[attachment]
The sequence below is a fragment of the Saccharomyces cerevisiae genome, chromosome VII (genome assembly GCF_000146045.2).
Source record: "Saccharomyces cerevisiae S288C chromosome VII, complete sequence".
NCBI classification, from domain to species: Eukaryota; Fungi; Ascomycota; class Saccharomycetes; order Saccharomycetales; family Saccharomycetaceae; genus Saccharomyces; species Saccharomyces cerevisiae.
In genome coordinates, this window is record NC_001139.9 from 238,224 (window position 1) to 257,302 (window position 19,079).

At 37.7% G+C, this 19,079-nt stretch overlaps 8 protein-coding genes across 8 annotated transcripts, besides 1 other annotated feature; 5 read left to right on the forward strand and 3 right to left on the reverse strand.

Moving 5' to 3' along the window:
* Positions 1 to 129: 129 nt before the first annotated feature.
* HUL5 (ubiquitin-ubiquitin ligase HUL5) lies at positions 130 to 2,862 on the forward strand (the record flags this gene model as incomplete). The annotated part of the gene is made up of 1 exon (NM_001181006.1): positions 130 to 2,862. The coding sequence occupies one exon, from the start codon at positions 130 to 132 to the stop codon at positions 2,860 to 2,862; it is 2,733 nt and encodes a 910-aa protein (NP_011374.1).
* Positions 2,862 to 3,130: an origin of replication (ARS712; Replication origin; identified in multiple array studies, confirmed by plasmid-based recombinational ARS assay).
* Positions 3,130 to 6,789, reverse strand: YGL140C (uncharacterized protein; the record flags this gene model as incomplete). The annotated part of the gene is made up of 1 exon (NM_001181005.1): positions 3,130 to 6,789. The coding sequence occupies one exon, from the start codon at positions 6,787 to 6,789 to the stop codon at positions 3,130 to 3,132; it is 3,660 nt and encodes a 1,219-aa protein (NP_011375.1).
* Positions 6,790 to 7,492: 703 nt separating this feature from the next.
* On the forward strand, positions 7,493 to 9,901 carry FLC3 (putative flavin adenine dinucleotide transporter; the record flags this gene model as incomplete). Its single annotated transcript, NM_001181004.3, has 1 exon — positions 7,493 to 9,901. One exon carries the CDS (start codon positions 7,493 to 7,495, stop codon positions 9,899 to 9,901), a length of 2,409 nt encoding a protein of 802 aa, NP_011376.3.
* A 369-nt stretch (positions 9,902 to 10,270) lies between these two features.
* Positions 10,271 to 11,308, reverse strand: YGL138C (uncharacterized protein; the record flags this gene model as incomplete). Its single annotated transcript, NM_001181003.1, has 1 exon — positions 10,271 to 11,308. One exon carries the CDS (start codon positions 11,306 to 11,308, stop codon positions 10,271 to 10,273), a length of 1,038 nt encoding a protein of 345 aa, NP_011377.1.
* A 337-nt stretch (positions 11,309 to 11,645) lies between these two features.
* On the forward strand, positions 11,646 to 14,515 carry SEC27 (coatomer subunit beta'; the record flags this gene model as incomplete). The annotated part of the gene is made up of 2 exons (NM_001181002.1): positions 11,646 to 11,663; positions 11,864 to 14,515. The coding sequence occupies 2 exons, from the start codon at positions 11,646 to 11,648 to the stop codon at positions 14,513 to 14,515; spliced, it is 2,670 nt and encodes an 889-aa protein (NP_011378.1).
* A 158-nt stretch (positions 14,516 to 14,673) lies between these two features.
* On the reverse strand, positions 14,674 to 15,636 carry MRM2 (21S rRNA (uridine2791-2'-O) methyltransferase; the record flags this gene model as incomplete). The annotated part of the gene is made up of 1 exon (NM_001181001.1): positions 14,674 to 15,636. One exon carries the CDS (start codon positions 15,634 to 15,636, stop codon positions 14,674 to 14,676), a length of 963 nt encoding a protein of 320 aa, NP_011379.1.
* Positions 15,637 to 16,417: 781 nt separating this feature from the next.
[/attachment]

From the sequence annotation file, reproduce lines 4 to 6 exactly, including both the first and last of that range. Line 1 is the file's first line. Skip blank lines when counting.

In genome coordinates, this window is record NC_001139.9 from 238,224 (window position 1) to 257,302 (window position 19,079).

At 37.7% G+C, this 19,079-nt stretch overlaps 8 protein-coding genes across 8 annotated transcripts, besides 1 other annotated feature; 5 read left to right on the forward strand and 3 right to left on the reverse strand.

Moving 5' to 3' along the window: